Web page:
Great fair reviews on a large set of headphones. worth a click for sure.
      Youtube has his review video's.

    • Interesting. I walk every day surrounded by traffic. I listen to podcasts on ear buds. I find that by doing so, traffic noise actually seems louder to me than when I don't listen to anything. I don't know what my brain is doing, except that it's the complete opposite of sound isolation. :-)

    • I don't know if it's an official designation but I think of earbuds and in-ear headphones as slightly different. I find that a lot of the earbuds I've tried (e.g. apple wired earbuds) don't provide much or any noise isolation and mostly sit in the ear and/or use the skin contact to stay in place. With in-ear headphones, particularly Etymotics, the headphone goes into the ear canal and provides a better seal and a lot of sound isolation.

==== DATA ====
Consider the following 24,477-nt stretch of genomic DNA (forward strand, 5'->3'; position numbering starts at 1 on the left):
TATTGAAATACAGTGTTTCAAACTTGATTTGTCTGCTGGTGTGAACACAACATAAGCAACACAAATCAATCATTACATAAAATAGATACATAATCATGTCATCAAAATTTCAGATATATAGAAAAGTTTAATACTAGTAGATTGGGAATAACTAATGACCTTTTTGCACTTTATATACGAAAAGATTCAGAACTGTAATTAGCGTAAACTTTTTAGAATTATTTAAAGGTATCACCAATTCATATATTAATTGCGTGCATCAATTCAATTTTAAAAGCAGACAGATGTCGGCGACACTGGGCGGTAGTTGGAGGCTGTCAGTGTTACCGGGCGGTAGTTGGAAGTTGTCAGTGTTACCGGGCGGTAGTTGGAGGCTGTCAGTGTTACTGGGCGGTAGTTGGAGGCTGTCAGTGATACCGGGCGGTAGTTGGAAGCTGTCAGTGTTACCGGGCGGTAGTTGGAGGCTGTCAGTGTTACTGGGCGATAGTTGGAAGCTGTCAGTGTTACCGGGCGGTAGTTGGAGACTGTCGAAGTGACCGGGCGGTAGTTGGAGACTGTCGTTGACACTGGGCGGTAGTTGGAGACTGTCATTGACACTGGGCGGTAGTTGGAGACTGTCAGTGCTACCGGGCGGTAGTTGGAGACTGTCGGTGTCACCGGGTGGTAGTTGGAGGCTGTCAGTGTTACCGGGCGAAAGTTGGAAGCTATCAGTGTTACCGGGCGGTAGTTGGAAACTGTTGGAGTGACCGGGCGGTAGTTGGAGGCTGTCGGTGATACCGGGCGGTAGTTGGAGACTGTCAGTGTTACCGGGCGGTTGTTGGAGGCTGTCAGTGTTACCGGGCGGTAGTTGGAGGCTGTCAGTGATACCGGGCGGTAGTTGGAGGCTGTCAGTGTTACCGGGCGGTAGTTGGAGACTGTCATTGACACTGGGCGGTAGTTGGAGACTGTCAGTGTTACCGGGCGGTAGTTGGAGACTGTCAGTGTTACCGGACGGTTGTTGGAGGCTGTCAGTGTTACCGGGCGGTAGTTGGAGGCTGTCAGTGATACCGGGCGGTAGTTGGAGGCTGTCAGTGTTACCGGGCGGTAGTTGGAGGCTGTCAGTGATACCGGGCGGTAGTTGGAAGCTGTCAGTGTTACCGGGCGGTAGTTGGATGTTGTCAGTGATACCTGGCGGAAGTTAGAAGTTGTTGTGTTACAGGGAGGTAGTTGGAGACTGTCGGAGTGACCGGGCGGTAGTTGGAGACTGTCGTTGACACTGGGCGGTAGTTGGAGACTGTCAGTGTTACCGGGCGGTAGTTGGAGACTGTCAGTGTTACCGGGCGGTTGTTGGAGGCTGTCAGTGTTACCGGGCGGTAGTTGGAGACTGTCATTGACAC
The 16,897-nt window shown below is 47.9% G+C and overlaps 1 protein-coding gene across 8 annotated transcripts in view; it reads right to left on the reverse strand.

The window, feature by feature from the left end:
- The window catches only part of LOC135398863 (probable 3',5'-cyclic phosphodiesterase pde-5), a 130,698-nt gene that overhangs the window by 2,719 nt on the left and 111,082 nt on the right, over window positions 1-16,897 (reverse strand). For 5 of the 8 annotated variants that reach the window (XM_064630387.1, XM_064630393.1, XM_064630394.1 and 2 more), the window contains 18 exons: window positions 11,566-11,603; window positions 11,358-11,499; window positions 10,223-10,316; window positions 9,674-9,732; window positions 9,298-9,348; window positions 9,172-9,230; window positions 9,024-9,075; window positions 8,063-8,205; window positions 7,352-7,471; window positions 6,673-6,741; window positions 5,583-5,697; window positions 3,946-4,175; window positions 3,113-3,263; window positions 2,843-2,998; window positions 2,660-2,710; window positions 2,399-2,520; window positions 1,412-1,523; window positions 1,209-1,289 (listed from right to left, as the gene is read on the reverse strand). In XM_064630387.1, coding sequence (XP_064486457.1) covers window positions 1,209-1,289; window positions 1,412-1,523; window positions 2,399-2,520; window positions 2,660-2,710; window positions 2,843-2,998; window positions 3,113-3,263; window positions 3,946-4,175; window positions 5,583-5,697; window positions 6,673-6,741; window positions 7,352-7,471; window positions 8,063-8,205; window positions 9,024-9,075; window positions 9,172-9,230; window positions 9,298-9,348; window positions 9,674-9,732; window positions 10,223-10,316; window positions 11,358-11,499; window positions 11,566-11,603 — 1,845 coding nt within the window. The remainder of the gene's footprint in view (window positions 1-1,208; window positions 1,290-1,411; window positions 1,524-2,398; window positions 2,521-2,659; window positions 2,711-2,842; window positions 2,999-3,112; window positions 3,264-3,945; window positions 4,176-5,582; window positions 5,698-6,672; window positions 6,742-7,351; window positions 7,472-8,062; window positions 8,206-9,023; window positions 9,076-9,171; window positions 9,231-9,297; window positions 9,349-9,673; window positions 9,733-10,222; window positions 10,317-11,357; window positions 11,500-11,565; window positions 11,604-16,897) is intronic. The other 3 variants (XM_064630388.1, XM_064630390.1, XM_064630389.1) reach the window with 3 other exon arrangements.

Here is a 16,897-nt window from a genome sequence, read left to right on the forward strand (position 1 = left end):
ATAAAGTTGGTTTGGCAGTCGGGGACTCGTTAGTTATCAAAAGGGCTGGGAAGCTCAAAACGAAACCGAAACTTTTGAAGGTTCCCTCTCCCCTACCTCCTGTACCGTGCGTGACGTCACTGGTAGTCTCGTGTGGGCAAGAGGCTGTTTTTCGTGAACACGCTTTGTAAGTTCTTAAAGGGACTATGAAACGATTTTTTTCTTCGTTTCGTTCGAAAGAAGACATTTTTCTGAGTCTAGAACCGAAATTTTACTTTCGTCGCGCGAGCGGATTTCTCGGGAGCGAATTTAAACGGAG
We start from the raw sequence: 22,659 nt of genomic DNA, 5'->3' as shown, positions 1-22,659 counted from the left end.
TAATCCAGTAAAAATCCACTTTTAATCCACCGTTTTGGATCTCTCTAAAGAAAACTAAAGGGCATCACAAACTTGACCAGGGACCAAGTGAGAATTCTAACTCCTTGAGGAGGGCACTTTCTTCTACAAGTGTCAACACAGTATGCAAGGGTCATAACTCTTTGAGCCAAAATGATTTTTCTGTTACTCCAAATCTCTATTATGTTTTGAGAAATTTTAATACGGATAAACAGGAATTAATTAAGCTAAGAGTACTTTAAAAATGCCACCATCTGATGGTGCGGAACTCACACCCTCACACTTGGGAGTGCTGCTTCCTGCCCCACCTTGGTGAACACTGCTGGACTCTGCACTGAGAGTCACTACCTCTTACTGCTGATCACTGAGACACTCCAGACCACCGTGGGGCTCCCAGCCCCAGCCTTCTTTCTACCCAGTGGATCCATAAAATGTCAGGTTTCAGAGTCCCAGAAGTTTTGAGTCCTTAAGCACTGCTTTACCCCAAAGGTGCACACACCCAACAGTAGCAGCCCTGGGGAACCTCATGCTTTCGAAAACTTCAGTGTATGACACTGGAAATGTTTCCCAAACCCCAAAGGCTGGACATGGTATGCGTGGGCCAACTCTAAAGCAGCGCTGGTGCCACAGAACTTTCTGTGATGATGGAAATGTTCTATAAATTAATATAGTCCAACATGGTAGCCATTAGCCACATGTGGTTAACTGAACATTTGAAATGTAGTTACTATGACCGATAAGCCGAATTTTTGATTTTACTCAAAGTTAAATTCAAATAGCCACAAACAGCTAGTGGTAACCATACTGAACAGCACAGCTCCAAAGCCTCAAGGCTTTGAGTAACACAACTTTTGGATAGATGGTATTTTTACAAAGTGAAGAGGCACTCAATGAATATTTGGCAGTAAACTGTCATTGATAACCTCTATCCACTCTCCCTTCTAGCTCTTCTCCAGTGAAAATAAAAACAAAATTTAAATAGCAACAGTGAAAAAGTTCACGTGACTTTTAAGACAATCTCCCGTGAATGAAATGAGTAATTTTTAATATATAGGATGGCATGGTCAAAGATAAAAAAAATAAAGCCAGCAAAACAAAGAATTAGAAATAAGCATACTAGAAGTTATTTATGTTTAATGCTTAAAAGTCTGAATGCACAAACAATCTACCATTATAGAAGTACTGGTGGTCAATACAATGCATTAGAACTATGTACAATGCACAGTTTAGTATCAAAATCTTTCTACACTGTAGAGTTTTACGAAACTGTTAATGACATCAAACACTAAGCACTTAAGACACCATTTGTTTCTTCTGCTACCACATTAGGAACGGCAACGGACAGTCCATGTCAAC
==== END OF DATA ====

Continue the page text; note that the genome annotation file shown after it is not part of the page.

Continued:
• For your Sony XBA-H1s, have you tried using foam tips? Comply makes great ones that create a really good seal. You have to replace them a few times a year, but I think they are more comfortable and actually help in-ear headphones produce better sound due to the better seal.

    • I also have and like the Sony MDR-XB950B1s. My biggest complaints are:

      - My ears start to hurt after about an hour of use.
      - The extra bass feature really does the job it's supposed to do, but is often too artificial and boomy. Overall sound fidelity is just okay IMO.
      - The headset functionality is basically useless. The listener other end can never hear me very well and the sound quality on my end is equatable to a tin can.

      I've spent a lot of money on headphones in my lifetime and yet I still search for the holy grail.

      Maybe I'm asking for too much.